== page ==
FTP server with virtual users on Debian Lenny

Had to setup an FTP server at work (yuck), guides I found elsewhere didn't do exactly what I was after, so it took some trial and error to achieve the setup I needed.


  • Be able to create multiple virtual users without having to create a shell account for every FTP user
  • Individually set permissions for each FTP user
  • FTP users should by default be locked inside a chroot
  • However, need to be able to provide read/write access outside the chroot on exception basis

I used Proftpd on Debian Lenny to achieve the above.

Note: ip_conntrack_ftp kernel module is not loaded by default on Debian Lenny. Without it, everything will seem to work, except FTP LIST command will return "Connection timed out" and "Failed to retrieve directory listing" errors.

To resolve, load the module:

sudo modprobe ip_conntrack_ftp

To ensure it gets loaded on reboot, do:

sudo echo ip_conntrack_ftp >> /etc/modules

1. Install proftpd

sudo aptitude install proftpd

2. Create home directories for the virtual ftp users (we're just creating two for this example):

sudo mkdir -p /var/ftp/user{1,2}/{read,write}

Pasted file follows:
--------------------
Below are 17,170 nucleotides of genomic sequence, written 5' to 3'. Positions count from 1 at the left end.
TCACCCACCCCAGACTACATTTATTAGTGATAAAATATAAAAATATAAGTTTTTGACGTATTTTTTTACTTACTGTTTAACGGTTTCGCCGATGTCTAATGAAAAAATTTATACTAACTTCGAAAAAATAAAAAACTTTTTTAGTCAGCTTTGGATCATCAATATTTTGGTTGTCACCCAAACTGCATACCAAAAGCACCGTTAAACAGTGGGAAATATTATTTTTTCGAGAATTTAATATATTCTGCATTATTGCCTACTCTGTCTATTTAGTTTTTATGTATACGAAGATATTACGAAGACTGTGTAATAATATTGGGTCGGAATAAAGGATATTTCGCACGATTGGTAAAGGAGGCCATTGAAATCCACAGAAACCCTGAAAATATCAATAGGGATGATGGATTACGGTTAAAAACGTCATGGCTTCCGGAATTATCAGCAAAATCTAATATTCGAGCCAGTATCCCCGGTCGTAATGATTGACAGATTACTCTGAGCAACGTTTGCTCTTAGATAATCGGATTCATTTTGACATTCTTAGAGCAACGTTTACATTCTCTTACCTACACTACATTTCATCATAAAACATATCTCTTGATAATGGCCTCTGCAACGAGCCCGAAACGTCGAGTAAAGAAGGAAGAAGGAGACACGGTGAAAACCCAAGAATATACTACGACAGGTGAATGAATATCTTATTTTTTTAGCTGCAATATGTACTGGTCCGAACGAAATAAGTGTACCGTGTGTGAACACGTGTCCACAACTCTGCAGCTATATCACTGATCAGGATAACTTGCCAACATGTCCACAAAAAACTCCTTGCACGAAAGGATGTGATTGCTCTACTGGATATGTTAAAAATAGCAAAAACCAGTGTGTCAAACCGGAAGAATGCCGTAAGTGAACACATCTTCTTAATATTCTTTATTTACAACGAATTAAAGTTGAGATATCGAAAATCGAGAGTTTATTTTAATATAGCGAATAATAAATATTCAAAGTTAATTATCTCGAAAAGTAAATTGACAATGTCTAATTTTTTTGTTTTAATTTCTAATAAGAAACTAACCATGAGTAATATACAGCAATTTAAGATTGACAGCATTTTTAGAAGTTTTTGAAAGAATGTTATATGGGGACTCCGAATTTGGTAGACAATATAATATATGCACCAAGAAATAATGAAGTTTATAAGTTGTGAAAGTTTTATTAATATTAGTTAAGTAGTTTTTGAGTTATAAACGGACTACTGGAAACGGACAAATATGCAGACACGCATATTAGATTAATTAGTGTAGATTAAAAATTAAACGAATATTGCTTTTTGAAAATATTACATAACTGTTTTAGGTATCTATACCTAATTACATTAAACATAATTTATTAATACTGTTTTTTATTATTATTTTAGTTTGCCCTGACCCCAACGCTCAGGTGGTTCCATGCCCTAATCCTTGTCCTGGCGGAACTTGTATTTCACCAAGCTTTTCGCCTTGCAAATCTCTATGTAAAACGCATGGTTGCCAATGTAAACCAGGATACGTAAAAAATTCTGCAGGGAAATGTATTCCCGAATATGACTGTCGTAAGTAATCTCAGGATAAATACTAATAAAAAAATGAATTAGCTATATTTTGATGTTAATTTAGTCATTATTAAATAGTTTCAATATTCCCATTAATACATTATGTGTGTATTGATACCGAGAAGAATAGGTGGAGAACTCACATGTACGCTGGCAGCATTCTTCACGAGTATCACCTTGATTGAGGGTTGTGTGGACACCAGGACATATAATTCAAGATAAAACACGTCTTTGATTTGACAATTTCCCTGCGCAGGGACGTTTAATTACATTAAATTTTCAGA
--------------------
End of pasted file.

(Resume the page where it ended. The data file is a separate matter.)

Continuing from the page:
sudo chown -R proftpd:nogroup /var/ftp/

3. Get the uid and gid of the proftpd user (profptd install script should have created it):

sudo grep ftp /etc/passwd

4. Create virtual ftp users

sudo ftpasswd --passwd --name=user1 --uid=109 --gid=65534 --home=/var/ftp/user1 --shell=/bin/false --file=/etc/proftpd/passwd
sudo ftpasswd --passwd --name=user2 --uid=109 --gid=65534 --home=/var/ftp/user2 --shell=/bin/false --file=/etc/proftpd/passwd

Note: to change the password for the virtual FTP user, do:

sudo ftpasswd --change-password --passwd --name=user1 --file=/etc/proftpd/passwd

5. Add some directives to proftpd config file:

AuthUserFile            /etc/proftpd/passwd
DefaultRoot             ~
RequireValidShell       off


   AllowUser user1
   AllowUser user2

# USER 1

        AllowUser user1

        AllowUser user1

# USER 2

        AllowUser user2

        AllowUser user2

6. If you use a firewall, don't forget to open up port 21. If you can get away with it, it's of course best to open it up to a narrowly defined set of IPs.

7. Restart proftpd and you should be able to connect with an FTP client using the credentials for users we setup.

8. For read only file system access outside of the chroot:

mkdir /var/ftp/user1/read/blah
sudo mount --bind -r /path/to/somewhere/ /var/ftp/user1/read/blah/

Useful links:

  1. ProFTPD-mini-HOWTO-Limit
  2. ProFTPD-mini-HOWTO-VirtualUsers
  3. ProFTPD-mini-HOWTO-AuthFiles
  4. ProFTPD ftpasswd
  5. ProFTPD-mini-HOWTO-Chroot


  • 1. Andrejs Semovs replies at 18th February 2013, 8:48 am :

    Thank you for the excellent tutorial!

    Should there be “ftp” user instead of “proftpd” in the step 2, when changing /var/ftp ownership? I couldn’t write to FTP, until I changed that line to:

    sudo chown -R ftp:nogroup /var/ftp/

  • 2. Erlend replies at 19th May 2014, 12:10 pm :

    Thank you, this was very helpful for setting up my proftpd 🙂

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